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Nature has given plants and colorful flower lovers the chance to create harmony and give a touch of elegance to the facades of buildings or houses with raised floors. The cultivation of these species can take place in pots or boxes depending on the type and need for space required by the root system to develop without particular efforts and bottlenecks. In our case we are dealing with an outdoor plant that is perhaps less known but certainly among the most appreciated by the floriculture world for its colors and shapes. So let's talk about zinnia. This plant belongs to the Compositaee family, it includes a variety of species among which the most popular are the elegans and the lilliput while other species such as the linearis and the haageana are purely collectible as they are difficult to find on the national territory. The cultivation of varieties of zinnias used for gardens, flower beds, cut flowers and balconies is quite easy. If the zinnias are interested exclusively in cut flowers, they can be cultivated on the edge of the garden, thus creating an excellent solution for dividing the real garden from the garden: the zinnias elegans with dahlia would constitute a dividing, colorful, useful hedge and very decorative. For boxes on terraces and balconies, especially in areas with warmer summers, the best choice is that of lilliput-type zinnias grown individually in a container at least 30 centimeters in diameter. It should however be remembered that in order to obtain an abundant and prolonged flowering (in particular for the lilliput grown in pots) it is necessary to abound with the administration of water daily, and to carry out every 20 days a fertilization in the right dose vase by pot, slightly pruning on the surface. Lilliput zinnias develop in tufts about 40 cm high and offer about 3-4 cm wide flowers of a particularly brilliant scarlet-red color.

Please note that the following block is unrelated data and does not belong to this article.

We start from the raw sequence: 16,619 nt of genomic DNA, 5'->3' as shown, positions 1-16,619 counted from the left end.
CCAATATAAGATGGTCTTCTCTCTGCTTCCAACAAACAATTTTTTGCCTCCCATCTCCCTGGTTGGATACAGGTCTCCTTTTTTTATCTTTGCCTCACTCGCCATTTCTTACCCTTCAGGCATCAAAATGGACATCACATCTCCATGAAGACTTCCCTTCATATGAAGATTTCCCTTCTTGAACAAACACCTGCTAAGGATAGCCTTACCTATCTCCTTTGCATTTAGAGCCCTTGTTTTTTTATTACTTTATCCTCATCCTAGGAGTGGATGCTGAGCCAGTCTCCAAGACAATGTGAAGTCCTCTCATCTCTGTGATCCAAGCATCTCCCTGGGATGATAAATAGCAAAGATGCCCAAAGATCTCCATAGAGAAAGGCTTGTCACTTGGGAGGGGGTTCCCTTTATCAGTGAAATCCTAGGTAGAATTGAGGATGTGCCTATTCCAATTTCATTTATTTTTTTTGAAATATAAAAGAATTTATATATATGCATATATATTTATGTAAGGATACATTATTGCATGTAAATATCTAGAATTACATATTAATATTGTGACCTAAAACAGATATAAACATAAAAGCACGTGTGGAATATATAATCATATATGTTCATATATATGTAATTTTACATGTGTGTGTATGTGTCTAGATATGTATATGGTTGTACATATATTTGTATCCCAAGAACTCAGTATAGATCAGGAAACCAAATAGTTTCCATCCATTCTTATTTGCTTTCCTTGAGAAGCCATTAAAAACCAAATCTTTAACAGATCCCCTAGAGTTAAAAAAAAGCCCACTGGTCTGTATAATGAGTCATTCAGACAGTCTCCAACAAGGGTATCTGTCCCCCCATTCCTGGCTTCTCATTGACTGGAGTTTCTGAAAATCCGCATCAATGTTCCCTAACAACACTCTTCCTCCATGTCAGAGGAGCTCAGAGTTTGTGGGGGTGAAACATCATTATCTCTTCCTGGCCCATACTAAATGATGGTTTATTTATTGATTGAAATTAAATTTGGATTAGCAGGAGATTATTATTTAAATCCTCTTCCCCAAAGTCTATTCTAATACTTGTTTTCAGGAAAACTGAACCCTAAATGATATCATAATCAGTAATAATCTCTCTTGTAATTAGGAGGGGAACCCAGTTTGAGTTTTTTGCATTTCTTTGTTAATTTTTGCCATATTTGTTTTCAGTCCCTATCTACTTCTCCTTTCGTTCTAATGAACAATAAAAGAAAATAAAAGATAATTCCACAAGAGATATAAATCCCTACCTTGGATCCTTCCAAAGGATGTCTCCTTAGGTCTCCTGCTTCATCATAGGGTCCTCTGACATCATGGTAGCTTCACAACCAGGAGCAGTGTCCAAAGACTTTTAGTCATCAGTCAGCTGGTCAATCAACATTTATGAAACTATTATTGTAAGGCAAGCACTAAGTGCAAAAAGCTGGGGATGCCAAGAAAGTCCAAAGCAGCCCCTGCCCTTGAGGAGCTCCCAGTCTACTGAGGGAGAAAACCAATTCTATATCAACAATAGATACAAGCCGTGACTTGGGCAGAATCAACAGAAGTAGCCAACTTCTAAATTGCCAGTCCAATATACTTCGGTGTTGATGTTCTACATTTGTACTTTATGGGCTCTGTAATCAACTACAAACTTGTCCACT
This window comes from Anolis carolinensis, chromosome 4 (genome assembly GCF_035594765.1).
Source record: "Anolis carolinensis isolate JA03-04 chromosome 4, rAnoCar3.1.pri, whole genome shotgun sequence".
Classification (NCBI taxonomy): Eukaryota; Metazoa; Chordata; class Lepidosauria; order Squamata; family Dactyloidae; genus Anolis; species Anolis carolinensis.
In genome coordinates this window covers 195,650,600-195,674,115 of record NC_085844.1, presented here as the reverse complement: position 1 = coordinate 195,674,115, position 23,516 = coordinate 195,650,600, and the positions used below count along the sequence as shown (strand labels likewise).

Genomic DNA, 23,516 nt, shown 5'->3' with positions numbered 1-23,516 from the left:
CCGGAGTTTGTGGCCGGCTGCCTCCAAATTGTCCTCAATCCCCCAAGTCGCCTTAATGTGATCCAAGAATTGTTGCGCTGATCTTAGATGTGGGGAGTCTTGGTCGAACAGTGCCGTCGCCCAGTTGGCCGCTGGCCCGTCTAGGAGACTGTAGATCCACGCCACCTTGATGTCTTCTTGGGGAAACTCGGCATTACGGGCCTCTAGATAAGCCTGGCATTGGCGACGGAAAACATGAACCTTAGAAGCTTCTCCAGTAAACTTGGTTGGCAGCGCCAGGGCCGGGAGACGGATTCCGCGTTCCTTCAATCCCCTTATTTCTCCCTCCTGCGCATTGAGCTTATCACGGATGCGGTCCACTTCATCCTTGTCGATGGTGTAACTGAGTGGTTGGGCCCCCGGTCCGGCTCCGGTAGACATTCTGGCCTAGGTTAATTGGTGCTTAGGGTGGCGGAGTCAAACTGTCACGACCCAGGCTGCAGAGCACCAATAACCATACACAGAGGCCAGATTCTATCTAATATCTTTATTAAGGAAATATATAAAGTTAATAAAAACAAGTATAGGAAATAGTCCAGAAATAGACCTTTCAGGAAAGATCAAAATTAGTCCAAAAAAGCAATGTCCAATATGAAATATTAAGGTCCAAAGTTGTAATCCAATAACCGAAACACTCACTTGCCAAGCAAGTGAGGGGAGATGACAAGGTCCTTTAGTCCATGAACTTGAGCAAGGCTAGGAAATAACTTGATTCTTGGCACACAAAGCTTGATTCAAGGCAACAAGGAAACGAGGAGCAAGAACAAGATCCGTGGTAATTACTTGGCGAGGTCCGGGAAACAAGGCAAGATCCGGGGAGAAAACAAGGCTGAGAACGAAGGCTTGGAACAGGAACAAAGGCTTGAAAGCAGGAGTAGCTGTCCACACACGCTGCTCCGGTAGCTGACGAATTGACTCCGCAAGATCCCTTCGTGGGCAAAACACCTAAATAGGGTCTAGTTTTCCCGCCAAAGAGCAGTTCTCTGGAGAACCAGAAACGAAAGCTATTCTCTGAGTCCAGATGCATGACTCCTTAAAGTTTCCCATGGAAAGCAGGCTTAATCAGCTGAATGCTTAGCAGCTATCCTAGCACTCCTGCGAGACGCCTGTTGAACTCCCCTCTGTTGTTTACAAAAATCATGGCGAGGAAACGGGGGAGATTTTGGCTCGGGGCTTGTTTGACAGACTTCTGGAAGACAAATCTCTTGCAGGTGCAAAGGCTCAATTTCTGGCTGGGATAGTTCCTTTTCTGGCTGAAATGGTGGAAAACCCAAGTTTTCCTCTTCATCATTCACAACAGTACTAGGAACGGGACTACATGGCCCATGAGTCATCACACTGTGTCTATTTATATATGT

Also this species of zinnia originating from Mexico was imported to Europe only in the first half of the nineteenth century and in Italy it remained unknown until fifty years ago. Currently this plant is of great interest because it lends itself to supplying cut flowers, creating flowered and cultivated rugs in large vases giving the possibility of keeping them on balconies and terraces without particular risks of continuous solar exposures. When placed in the pots it is advisable to distance them about ten centimeters from each other and if the pot is sufficiently large (at least 20 cm) no more than 6-7 must be planted for each one. The seedlings of zinnia linearis bloom very quickly with flower heads, simple, pink-orange in color and take on a ball shape with overlapping stems similar to those of hydrangeas. The central part is disc-shaped with small pistils gathered in a circular way so as to make them look like a small flower.
With this name the zinnia angustifolia is known also known as Mexican zinnia or zinna aurea. This species has prostrate stems, ascending towards the extremity, bristly and hairy, very branched and streaked with reddish. The leaves are lanceolate or hairy about 6-7 centimeters long. It is a plant that adapts to any climate, even if the warm ones benefit you the most. The zinnia needs regular and abundant watering so that it grows luxuriantly with a series of continuously evolving colored shades thanks to the repeating flowering cycle. Ultimately we can say that the zinnia in its variety of colors and species manages to perfectly combine our desire to cultivate a plant that requires no particular maintenance, fills our balconies and gives us exciting games of colors and truly unique and therefore special color effects.
For a successful cultivation of each species of zinnia it is very important to provide them with abundant nutrition during the vegetative development, continuing with periodic administration of water soluble fertilizers and suitable to stimulate the flowering that takes place in summer in all varieties and extends until autumn. In particularly dry periods it is however necessary to sprinkle the top part of the peat pot in small pieces so as to allow the administered water to flow out to slow release in the ground, keeping it moist for a few more hours waiting for the night coolness or at least the sunset of Sun. Zinnias in all their varieties with more or less stem, due to the innumerable shades and shades of their colors lend themselves to forming beautiful colorful angles. They adapt to any outdoor environment both rustic and classic and in the practice of cut flowers they are excellent for forming beautiful colored bouquets or for adorning the interior of a home in vases with water. For its sparkling and shiny colors, regardless of the environment in which they are placed, the zinnias must be inserted and cultivated in particularly refined vases or boxes to create a contrast with the natural colors of the petals and leaves.